So if you live in Northern Illinois, today is a really good day to get yourself started. Map out where you could make your garden in a sunny spot in your yard, or plan on what you could do in containers on a deck or balcony. Then, decide what your family will eat. Trust me, those seed catalogs will make you want to grow 200 different kinds of tomatoes, 400 kinds of peppers, and then some! Once you narrow it down, order your seeds. Here are the sources I use for my seeds:
And yes, we've actually grown this type of watermelon! It's the only watermelon I'll eat - Moon and Stars. It really is as pretty as the picture.
A great resource for some really rare varieties. This is where we order our pole beans from, among others. I especially love the fact that they have very similar growing conditions to our own backyard, so I don't have to worry about whether or not stuff will really grow here.
If you are a first time gardener and you have small kidlets (mine are teenagers now, and seasoned gardeners), here are some plants I would HIGHLY RECOMMEND growing:
- Sunflowers - great for measuring both the plant and your kiddo (take photos of your little one standing next to a Mammoth Sunflower - what a memory); they also attract lots of bees for pollination which you need to grow your other plants.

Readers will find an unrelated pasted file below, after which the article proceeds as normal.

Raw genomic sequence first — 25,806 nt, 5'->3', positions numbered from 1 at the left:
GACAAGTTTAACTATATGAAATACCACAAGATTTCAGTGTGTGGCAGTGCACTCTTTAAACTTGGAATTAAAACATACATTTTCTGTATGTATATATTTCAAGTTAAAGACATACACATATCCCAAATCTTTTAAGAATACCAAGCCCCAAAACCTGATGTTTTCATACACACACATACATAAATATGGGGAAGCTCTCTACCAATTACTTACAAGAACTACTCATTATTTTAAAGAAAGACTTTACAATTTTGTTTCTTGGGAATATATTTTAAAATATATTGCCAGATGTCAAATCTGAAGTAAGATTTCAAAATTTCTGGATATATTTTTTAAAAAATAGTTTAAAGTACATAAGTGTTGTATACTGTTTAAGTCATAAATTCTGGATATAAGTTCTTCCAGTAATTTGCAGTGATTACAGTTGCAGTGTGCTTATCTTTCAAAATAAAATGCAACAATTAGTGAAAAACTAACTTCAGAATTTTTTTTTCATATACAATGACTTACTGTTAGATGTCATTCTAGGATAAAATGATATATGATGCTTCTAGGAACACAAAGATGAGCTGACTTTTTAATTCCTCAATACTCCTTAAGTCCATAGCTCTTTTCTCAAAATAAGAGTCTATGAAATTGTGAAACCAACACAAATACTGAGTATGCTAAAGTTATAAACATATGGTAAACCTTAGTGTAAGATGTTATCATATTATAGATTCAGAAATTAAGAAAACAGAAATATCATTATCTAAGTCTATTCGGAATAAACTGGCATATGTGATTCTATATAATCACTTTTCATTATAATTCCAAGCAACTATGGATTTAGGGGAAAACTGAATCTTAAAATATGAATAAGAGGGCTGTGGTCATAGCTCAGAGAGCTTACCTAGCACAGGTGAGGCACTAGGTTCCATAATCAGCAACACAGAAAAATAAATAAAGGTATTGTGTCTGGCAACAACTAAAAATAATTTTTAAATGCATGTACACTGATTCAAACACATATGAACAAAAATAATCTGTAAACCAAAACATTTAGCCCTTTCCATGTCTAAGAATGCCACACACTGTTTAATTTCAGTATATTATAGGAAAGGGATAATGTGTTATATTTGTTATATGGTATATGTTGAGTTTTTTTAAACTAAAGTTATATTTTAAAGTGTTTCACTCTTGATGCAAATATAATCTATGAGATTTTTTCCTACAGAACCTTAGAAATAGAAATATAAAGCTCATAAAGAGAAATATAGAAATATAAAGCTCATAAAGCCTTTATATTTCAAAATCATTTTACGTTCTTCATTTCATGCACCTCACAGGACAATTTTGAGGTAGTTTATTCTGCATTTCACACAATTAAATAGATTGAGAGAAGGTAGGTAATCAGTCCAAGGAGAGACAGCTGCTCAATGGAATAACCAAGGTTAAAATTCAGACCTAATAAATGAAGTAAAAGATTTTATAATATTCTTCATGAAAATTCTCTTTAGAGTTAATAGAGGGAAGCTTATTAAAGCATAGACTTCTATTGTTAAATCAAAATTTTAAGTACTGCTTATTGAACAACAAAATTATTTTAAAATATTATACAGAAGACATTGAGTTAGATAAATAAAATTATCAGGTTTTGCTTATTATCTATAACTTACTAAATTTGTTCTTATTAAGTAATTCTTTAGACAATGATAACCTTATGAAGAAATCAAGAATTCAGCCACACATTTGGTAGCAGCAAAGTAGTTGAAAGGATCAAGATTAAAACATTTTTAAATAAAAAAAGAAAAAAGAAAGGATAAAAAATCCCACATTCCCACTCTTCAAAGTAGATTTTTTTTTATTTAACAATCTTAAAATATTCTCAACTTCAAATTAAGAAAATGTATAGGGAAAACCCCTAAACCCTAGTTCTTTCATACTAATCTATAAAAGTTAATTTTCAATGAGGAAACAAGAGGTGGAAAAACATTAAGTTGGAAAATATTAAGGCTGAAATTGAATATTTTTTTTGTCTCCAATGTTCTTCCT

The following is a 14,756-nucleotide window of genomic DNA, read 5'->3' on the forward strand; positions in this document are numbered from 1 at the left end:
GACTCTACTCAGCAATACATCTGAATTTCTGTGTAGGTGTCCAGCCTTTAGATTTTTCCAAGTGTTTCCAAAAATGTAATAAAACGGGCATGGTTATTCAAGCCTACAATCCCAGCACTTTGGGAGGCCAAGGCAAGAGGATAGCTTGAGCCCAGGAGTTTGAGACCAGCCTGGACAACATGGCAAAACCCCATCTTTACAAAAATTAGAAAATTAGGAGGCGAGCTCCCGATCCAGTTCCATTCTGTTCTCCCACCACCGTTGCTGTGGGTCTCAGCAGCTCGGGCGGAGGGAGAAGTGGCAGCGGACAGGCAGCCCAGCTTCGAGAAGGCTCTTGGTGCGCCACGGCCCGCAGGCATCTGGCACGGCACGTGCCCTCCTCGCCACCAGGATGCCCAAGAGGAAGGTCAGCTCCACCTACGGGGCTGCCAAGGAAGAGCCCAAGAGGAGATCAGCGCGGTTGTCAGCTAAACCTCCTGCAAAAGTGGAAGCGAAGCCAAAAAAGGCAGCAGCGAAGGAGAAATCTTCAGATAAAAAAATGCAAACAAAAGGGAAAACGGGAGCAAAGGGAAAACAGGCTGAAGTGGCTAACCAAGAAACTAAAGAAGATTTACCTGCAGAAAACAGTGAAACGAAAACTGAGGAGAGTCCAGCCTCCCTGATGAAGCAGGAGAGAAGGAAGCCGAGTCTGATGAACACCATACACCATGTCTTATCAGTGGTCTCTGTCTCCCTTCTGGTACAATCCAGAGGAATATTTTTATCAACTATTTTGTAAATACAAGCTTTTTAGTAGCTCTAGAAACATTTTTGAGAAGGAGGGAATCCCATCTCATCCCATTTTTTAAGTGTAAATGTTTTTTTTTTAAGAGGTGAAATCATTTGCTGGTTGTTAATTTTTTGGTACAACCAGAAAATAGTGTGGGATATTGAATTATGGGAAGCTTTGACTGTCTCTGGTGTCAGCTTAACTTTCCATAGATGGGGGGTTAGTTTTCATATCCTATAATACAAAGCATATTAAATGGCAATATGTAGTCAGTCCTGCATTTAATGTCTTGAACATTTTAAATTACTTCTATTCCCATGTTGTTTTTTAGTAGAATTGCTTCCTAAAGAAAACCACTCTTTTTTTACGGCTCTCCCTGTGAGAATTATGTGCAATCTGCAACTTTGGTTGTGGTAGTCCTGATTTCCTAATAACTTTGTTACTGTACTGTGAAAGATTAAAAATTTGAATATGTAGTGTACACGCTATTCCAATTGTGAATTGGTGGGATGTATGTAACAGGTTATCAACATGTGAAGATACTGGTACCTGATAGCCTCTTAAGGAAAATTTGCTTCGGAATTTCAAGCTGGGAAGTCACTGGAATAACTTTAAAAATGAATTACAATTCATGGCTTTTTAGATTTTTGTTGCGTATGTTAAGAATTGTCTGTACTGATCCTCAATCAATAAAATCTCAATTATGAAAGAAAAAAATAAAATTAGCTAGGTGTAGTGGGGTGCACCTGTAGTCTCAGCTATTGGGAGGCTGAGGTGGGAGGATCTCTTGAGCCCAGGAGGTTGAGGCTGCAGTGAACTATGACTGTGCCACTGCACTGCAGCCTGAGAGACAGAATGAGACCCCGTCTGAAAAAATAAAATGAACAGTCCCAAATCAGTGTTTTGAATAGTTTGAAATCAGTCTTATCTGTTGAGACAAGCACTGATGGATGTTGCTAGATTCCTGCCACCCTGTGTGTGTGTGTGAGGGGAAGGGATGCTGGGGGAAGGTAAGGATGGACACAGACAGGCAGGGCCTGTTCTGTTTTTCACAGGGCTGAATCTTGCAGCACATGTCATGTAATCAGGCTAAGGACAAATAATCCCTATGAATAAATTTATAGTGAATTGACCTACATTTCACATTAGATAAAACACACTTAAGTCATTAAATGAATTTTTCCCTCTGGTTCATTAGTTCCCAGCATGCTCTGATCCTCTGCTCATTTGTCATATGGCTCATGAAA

- Pole beans - plant these in between your sunflowers and watch them climb. We use Hidatsa Shield Figure beans from SSE - they are endangered, and are probably the beans eaten by Lewis and Clark on their grand expedition when they hung out with the Mandans over the winter. Great history lesson!
- Pumpkins - generally easy to grow, and once they get going in July, they REALLY get going! You can compare the size of your child's head to the leaves, measure the pumpkins as they grow, use describing words (adjectives) to tell the colors of the fruit and flowers. All kinds of educational fun!
Here's a hint of what's coming next - start saving your milk cartons/jugs (well washed and rinsed), egg cartons (plastic and cardboard are both ok), and newspapers. Once those seeds come in, you'll need a place to put them. That's what's next - and we'll tackle that next weekend!
Have fun with your seed catalogs today!
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